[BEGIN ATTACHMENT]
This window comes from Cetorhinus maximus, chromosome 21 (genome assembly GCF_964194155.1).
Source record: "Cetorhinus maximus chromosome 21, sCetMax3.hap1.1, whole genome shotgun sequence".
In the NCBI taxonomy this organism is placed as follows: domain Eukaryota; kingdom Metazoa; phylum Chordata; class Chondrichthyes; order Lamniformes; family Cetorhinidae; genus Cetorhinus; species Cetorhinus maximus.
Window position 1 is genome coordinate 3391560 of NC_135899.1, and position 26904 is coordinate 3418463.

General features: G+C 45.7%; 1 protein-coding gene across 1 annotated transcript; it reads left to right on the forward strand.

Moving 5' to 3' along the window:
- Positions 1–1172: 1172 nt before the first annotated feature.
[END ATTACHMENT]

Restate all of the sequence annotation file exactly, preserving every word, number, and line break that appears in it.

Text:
This window comes from Cetorhinus maximus, chromosome 21 (genome assembly GCF_964194155.1).
Source record: "Cetorhinus maximus chromosome 21, sCetMax3.hap1.1, whole genome shotgun sequence".
In the NCBI taxonomy this organism is placed as follows: domain Eukaryota; kingdom Metazoa; phylum Chordata; class Chondrichthyes; order Lamniformes; family Cetorhinidae; genus Cetorhinus; species Cetorhinus maximus.
Window position 1 is genome coordinate 3391560 of NC_135899.1, and position 26904 is coordinate 3418463.

General features: G+C 45.7%; 1 protein-coding gene across 1 annotated transcript; it reads left to right on the forward strand.

Moving 5' to 3' along the window:
- Positions 1–1172: 1172 nt before the first annotated feature.